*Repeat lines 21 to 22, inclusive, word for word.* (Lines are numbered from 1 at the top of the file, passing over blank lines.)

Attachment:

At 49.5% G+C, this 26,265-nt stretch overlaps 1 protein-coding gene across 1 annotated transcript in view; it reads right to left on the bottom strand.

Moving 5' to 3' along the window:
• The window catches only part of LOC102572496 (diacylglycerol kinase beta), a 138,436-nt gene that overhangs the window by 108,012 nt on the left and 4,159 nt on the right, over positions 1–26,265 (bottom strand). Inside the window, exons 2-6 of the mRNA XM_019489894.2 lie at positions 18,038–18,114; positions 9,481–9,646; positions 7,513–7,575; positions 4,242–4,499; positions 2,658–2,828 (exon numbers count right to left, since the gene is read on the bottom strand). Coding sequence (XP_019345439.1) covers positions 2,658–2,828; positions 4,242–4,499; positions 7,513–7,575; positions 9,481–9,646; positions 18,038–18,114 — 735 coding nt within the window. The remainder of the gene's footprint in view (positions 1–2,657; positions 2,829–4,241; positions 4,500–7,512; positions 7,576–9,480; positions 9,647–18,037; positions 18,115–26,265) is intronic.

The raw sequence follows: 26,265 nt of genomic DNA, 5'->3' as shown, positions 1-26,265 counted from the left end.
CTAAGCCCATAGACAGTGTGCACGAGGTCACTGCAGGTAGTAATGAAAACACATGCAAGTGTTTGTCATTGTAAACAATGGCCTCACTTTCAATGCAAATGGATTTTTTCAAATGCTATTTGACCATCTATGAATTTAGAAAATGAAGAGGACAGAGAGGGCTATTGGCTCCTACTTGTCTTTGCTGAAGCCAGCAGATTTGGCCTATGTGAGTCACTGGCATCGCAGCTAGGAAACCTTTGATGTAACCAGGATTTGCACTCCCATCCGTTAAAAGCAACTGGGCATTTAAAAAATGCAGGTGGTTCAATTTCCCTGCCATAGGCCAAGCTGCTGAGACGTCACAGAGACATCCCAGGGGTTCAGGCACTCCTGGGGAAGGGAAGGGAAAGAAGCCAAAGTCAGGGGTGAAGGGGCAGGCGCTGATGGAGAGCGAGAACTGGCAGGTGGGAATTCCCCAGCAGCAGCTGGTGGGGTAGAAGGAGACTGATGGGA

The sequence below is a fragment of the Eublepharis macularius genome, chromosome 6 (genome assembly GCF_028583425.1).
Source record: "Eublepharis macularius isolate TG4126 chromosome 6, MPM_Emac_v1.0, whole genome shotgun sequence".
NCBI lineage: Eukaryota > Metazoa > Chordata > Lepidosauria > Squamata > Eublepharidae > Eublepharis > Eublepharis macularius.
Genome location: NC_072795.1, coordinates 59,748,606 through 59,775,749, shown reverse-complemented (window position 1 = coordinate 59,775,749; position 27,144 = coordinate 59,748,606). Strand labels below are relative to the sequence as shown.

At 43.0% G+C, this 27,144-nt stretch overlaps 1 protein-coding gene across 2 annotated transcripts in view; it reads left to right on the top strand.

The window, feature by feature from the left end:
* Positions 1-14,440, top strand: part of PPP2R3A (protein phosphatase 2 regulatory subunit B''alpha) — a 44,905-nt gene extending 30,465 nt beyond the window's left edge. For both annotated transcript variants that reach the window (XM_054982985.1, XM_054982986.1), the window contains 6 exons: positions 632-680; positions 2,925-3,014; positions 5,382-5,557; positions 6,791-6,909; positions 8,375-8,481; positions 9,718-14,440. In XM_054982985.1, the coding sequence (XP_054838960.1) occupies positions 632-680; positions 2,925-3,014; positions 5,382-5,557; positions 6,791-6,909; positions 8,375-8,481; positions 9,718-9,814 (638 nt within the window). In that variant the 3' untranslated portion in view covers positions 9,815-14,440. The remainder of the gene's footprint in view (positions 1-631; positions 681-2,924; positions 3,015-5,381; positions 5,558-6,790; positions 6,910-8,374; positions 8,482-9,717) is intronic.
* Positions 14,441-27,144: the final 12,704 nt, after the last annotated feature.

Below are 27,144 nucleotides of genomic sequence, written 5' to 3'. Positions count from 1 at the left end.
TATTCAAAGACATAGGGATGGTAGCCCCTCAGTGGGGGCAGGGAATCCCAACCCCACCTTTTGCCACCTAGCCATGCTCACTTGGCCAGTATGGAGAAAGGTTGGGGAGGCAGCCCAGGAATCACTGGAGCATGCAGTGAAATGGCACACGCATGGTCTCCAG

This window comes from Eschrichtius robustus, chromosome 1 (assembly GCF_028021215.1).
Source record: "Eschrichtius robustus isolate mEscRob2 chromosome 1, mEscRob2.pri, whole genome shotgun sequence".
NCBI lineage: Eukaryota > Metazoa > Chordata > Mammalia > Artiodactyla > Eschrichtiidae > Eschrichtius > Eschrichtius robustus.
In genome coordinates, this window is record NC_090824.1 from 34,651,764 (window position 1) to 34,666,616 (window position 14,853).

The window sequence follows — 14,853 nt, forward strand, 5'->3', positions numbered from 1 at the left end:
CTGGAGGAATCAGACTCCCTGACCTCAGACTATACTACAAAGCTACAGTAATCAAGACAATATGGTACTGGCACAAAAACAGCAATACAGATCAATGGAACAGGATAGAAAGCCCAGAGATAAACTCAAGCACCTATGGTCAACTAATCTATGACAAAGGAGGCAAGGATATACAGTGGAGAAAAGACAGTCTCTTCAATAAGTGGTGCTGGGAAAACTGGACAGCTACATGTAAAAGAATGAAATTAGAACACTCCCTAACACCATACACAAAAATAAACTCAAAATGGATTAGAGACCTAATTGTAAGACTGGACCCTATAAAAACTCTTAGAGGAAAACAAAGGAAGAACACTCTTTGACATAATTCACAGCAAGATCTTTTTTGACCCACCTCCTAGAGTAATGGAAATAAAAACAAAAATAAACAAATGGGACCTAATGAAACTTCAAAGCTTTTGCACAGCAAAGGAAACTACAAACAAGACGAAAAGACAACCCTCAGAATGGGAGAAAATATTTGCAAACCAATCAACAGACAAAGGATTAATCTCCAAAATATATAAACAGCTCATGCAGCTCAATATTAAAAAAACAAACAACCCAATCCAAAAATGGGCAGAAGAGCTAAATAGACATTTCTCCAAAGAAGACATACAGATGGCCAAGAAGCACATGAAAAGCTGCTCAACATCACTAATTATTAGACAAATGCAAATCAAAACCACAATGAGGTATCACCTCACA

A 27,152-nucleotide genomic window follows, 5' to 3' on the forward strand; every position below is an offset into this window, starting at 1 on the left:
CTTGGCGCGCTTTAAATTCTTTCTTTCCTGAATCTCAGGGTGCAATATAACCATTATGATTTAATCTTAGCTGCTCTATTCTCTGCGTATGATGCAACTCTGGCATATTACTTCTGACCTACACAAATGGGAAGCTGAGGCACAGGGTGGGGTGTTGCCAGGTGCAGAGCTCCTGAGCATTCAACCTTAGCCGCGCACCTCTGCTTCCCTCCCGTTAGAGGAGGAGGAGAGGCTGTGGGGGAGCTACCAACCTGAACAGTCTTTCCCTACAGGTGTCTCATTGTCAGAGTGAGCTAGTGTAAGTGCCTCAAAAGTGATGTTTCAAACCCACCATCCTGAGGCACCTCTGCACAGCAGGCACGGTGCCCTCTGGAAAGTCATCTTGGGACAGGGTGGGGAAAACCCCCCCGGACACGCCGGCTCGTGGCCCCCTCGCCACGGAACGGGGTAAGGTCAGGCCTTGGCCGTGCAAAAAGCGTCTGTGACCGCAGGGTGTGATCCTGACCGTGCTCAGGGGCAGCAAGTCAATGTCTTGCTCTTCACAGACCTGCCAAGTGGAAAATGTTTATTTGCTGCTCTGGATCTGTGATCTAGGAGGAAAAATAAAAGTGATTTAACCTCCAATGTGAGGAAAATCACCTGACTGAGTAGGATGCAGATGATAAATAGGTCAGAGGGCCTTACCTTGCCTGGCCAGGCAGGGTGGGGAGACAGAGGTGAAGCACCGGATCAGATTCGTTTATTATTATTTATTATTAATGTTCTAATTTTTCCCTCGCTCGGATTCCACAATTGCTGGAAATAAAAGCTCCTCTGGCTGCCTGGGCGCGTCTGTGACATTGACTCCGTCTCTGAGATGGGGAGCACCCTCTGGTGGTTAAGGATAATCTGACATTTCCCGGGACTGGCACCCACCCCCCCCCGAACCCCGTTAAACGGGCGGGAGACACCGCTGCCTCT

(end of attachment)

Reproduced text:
CTGGAGGAATCAGACTCCCTGACCTCAGACTATACTACAAAGCTACAGTAATCAAGACAATATGGTACTGGCACAAAAACAGCAATACAGATCAATGGAACAGGATAGAAAGCCCAGAGATAAACTCAAGCACCTATGGTCAACTAATCTATGACAAAGGAGGCAAGGATATACAGTGGAGAAAAGACAGTCTCTTCAATAAGTGGTGCTGGGAAAACTGGACAGCTACATGTAAAAGAATGAAATTAGAACACTCCCTAACACCATACACAAAAATAAACTCAAAATGGATTAGAGACCTAATTGTAAGACTGGACCCTATAAAAACTCTTAGAGGAAAACAAAGGAAGAACACTCTTTGACATAATTCACAGCAAGATCTTTTTTGACCCACCTCCTAGAGTAATGGAAATAAAAACAAAAATAAACAAATGGGACCTAATGAAACTTCAAAGCTTTTGCACAGCAAAGGAAACTACAAACAAGACGAAAAGACAACCCTCAGAATGGGAGAAAATATTTGCAAACCAATCAACAGACAAAGGATTAATCTCCAAAATATATAAACAGCTCATGCAGCTCAATATTAAAAAAACAAACAACCCAATCCAAAAATGGGCAGAAGAGCTAAATAGACATTTCTCCAAAGAAGACATACAGATGGCCAAGAAGCACATGAAAAGCTGCTCAACATCACTAATTATTAGACAAATGCAAATCAAAACCACAATGAGGTATCACCTCACA

A 27,152-nucleotide genomic window follows, 5' to 3' on the forward strand; every position below is an offset into this window, starting at 1 on the left: